New research sheds light on photosynthesis and creation of solar fuel
Refined by nature over a billion years, photosynthesis has given life to the planet, providing an environment suitable for the smallest, most primitive organism all the way to our own species.
While scientists have been studying and mimicking the natural phenomenon in the laboratory for years, understanding how to replicate the chemical process behind it has largely remained a mystery—until now.
Recent experiments at the U.S. Department of Energy's Argonne National Laboratory have afforded researchers a greater understanding of how to manipulate photosynthesis, putting humankind one step closer to harvesting "solar fuel," a clean energy source that could one day help replace coal and natural gas.
Lisa M. Utschig, a bioinorganic chemist at Argonne for 20 years, said storing solar energy in chemical bonds such as those found in hydrogen can provide a robust and renewable energy source. Burning hydrogen as fuel creates no pollutants, making it much less harmful to the environment than common fossil fuel sources.
"We are taking sunlight, which is abundant, and we are using water to make a fuel," said Utschig, who oversaw the project. "It's pretty remarkable." Unlike the energy derived from solar panels, which must be used quickly, hydrogen, a solar fuel, can be stored.
Sarah Soltau, a postdoctoral fellow at Argonne who conducted much of the research, said "the key finding of Argonne's most recent research is that we were able to actually watch the processes of electrons going from a light-absorbing molecule to a catalyst that produces solar fuel. This piece of knowledge will help us develop a system to work more efficiently than the one we can create now, and, years on, may allow us to replace oil and gas."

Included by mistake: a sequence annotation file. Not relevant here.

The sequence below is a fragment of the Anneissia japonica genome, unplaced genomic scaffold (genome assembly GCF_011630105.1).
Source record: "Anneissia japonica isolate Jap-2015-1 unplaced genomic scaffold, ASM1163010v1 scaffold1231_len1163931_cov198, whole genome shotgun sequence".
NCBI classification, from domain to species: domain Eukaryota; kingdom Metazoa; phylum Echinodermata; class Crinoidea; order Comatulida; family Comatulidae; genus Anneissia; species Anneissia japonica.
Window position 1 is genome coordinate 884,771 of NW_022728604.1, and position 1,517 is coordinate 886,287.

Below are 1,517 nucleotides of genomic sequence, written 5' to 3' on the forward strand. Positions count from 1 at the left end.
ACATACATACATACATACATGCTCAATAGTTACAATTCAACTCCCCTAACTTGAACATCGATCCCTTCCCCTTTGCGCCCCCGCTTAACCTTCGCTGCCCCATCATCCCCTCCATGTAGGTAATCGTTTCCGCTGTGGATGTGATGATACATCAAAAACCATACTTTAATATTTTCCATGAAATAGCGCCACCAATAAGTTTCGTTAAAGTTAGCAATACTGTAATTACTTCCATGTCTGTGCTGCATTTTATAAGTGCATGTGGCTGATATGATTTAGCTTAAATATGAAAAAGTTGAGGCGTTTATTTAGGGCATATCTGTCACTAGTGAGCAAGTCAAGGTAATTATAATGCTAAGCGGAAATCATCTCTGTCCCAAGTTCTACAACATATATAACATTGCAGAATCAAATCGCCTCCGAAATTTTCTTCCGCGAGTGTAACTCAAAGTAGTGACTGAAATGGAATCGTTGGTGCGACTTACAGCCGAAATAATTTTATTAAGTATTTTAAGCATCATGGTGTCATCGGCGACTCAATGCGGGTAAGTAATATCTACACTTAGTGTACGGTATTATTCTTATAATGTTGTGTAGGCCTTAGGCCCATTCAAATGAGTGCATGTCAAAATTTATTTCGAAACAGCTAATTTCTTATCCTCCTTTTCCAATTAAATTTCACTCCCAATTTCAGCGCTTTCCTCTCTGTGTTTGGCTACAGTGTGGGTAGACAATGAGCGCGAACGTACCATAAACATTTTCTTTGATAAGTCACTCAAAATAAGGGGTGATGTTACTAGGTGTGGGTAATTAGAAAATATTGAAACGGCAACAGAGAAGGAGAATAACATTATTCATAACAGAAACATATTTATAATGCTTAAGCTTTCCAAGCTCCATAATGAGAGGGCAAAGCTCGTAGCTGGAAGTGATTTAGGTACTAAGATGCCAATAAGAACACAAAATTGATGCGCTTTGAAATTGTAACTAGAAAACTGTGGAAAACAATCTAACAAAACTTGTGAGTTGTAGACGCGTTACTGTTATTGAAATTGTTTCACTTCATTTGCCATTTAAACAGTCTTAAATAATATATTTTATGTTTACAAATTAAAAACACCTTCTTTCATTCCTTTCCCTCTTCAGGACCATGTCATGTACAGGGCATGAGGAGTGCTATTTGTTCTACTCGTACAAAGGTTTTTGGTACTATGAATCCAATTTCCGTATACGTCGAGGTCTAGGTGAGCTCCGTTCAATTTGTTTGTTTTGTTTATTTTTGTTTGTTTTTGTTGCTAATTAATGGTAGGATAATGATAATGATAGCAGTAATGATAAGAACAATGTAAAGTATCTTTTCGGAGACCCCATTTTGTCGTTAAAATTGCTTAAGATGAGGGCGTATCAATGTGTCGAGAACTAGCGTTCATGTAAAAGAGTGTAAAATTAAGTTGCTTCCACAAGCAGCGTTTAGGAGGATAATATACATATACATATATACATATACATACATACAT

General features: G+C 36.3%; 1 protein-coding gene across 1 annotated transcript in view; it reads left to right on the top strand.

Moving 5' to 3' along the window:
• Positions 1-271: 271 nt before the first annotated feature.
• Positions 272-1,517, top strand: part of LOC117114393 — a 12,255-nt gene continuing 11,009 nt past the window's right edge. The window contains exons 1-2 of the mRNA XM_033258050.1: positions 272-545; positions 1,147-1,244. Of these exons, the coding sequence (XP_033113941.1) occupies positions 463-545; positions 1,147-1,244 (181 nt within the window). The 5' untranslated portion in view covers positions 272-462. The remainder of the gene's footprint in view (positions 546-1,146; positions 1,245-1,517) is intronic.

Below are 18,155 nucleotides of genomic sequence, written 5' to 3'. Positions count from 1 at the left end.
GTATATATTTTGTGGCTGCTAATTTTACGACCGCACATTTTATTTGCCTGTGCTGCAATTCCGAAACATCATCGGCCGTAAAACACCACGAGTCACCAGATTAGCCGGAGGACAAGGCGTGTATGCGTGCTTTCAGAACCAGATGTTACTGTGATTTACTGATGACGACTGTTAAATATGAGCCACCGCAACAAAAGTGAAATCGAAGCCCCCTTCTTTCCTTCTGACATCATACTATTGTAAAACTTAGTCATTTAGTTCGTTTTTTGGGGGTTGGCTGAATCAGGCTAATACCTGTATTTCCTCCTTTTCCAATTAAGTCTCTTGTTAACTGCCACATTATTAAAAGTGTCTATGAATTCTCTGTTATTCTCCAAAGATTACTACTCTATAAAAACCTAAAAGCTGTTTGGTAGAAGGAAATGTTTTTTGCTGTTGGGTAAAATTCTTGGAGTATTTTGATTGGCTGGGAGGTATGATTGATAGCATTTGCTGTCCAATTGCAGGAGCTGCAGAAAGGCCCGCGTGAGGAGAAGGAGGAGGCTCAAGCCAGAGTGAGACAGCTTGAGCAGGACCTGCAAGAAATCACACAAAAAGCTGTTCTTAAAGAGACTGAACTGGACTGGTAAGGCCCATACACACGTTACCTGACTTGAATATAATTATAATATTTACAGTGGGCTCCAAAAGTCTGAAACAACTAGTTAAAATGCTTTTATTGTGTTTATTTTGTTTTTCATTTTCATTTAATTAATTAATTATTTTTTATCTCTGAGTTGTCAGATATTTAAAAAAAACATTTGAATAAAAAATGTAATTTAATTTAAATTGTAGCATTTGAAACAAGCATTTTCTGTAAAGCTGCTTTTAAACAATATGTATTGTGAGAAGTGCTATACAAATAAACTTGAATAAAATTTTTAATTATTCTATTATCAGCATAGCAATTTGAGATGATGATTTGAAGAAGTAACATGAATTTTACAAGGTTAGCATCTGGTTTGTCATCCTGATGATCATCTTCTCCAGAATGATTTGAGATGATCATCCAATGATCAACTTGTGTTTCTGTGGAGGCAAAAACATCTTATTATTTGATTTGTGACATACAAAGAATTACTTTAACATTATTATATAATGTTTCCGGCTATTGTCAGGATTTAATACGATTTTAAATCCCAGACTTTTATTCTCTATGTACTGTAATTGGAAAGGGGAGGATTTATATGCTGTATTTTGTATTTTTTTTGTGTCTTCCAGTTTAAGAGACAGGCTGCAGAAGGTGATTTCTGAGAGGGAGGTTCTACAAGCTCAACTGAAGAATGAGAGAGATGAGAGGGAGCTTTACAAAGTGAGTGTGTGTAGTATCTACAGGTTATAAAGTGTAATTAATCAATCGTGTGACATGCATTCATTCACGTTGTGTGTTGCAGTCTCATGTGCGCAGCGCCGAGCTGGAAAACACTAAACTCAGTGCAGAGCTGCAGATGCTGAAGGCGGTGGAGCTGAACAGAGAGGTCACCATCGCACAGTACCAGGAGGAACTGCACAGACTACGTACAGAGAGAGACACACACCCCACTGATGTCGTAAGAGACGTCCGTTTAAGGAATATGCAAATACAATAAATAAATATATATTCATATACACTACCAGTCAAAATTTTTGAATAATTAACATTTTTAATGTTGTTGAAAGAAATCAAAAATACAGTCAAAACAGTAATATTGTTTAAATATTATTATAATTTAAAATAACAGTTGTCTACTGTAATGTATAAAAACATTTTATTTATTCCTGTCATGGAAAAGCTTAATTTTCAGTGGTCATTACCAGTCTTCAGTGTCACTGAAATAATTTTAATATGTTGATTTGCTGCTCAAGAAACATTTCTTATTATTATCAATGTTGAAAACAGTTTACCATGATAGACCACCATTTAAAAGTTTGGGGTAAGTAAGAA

Argonne researchers attached a protein from spinach to both a light-absorbing molecule (called a photosensitizer) and to a hydrogen-producing catalyst. The protein helped stabilize both the catalyst and photosensitizer, allowing scientists to observe direct electron flow between the two for the first time.
Researchers used transient optical spectroscopy, a method for detecting very fast changes in the light absorption of a molecule when illuminated with a laser pulse, to observe changes in the color of a compound as it undergoes chemical reactions. They also employed electron paramagnetic resonance, another form of spectroscopy, to study where electrons move inside a molecule.
"We don't just see the result, the hydrogen," Utschig said. "We are peering into this system. We are able to really see how it works and what the essential parts are. Once you know that, the next time you try and design something, you can make it better because you understand it."
Argonne has been studying photosynthesis since the 1960s but this particular experiment has been pursued for about a year. Soltau said scientists may be several years from using these techniques to generate storable solar fuels to power cars or households, but that this could be made possible once researchers learn ways to make the process more efficient.
"We need to look at ways to make solar fuel production last longer," she said. "Right now, the systems don't have the stability necessary to last weeks or months."
The scientists' findings were published in a paper titled "Aqueous light driven hydrogen production by a Ru–ferredoxin–Co biohybrid" in the journal Chemical Communications.